Police chief breaks down crime stats and service goals at chamber luncheon

Police Chief Jon Bergen speaks at a Prince Albert Chamber of Commerce luncheon at the Coronet Hotel on Sept. 10, 2019. (Jayda Noyes/Daily Herald)

Prince Albert police Chief Jon Bergen spoke about the service’s history, goals and statistics at a Chamber of Commerce luncheon on Tuesday.

Deputy Mayor Don Cody, City Manager Jim Toye and Board of Police Commissioners members were a few of many in attendance.

Elise Hildebrandt from the Prince Albert Chamber of Commerce started the presentation with an Indigenous land acknowledgement before introducing Bergen.

Bergen spoke about its importance, saying that land acknowledgments are a way to fulfill the calls to action of the Truth and Reconciliation Commission (TRC).

“Our Indigenous population in Prince Albert is over 14,000 people. That’s roughly 42 per cent of our population, one of the highest ratios in any Canadian city,” he said.

Bergen went on to tell a history of the Prince Albert Police Service (PAPS). He said it was established in 1886—before Regina’s and Saskatoon’s—and before Saskatchewan even became a province.

The slideshow showed a breakdown of PAPS members, including 75 officers funded by the city, 20 funded by the province, three funded by SGI who work in Combined Traffic Services Saskatchewan (CTSS), five bylaw officers, 25 permanent civilian staff and 13 dispatchers, with 37 vehicles and owning four buildings.

One of these buildings will be a police sub-station located downtown. It’s currently under renovation. Bergen said about 45 staff will be based out of the 15,000 square foot building.

“There’s a number of things that we liked about that—being in the downtown area is one thing. There’s parking available, that was a significant one. Being close to City Hall and the university, it all made sense,” he said.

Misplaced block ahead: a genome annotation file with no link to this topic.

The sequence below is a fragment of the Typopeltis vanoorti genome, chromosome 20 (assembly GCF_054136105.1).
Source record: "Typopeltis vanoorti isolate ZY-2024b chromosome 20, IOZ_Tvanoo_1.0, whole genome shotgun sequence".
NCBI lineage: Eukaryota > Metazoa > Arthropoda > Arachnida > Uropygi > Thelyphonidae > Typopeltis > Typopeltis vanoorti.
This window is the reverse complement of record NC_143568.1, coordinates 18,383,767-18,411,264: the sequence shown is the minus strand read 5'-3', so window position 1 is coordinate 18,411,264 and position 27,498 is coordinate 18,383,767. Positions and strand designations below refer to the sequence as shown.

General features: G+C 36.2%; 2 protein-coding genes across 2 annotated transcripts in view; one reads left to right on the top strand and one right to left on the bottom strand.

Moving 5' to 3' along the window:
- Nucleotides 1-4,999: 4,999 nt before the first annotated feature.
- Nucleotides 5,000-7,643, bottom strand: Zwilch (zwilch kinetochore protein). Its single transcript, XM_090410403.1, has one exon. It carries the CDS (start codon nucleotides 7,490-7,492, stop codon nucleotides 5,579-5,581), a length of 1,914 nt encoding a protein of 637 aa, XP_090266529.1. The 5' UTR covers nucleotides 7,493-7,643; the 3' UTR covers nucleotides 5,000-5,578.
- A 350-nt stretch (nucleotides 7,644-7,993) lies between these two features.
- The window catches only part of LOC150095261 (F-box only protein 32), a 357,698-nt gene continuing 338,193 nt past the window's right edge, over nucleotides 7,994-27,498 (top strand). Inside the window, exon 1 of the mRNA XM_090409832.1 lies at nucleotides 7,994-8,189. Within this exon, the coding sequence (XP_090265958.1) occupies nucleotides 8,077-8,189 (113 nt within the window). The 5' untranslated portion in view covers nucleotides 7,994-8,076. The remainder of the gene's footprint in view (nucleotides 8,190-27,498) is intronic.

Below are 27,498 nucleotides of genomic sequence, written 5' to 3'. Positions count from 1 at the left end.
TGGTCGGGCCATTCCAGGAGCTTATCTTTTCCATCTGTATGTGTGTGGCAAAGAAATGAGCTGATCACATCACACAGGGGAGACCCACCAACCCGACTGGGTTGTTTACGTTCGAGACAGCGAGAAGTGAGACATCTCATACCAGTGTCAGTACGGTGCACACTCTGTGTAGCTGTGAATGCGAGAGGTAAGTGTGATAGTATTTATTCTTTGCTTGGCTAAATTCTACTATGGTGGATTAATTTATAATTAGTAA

He said the police service is working to employ more female officers. Their Women in Policing Information Night takes place on Wednesday evening at Carlton Comprehensive High School.

Bergen also highlighted the Police and Crisis Team (PACT). Two senior officers are working with members of the Saskatchewan Health Authority for mental health crisis calls.

“(They) provide that care that’s needed that a frontline officer typically doesn’t have the time or the ability to commit to,” he said.

“We recognize today (Tuesday) is World Suicide Prevention Day. I just looked at some data and we had 4,000 Canadian deaths last year alone related to suicide (and) 209 in Saskatchewan alone.”

Bergen also spoke about the rising use of firearms in Prince Albert.

“This has been scary for the community and the police. We’re dealing with more guns than we ever have and this trend started in 2016 only. It was pretty unusual to come across a firearm and I think probably every one of us sitting at this table will remember the first time you seized a pistol or responded to a shooting. Now that’s become more common, unfortunately.”

He said they’ve seized 75 guns so far this year.

When Bergen brought up a graph about homicides in the city, he gave a disclaimer that the police recognize each as “individual tragedies.”

The graph showed a peak in 2019 with five homicides. The last time the city has seen that many was in 2003.

Last year, the police had just over 36,000 calls for service. So far this year, they’ve had over 27,000 with 12,000 of those in June, July and August. Bergen joked that, of course, this is when their staff typically take holidays.

He added that they lay an average of 6,000 criminal code charges in a year.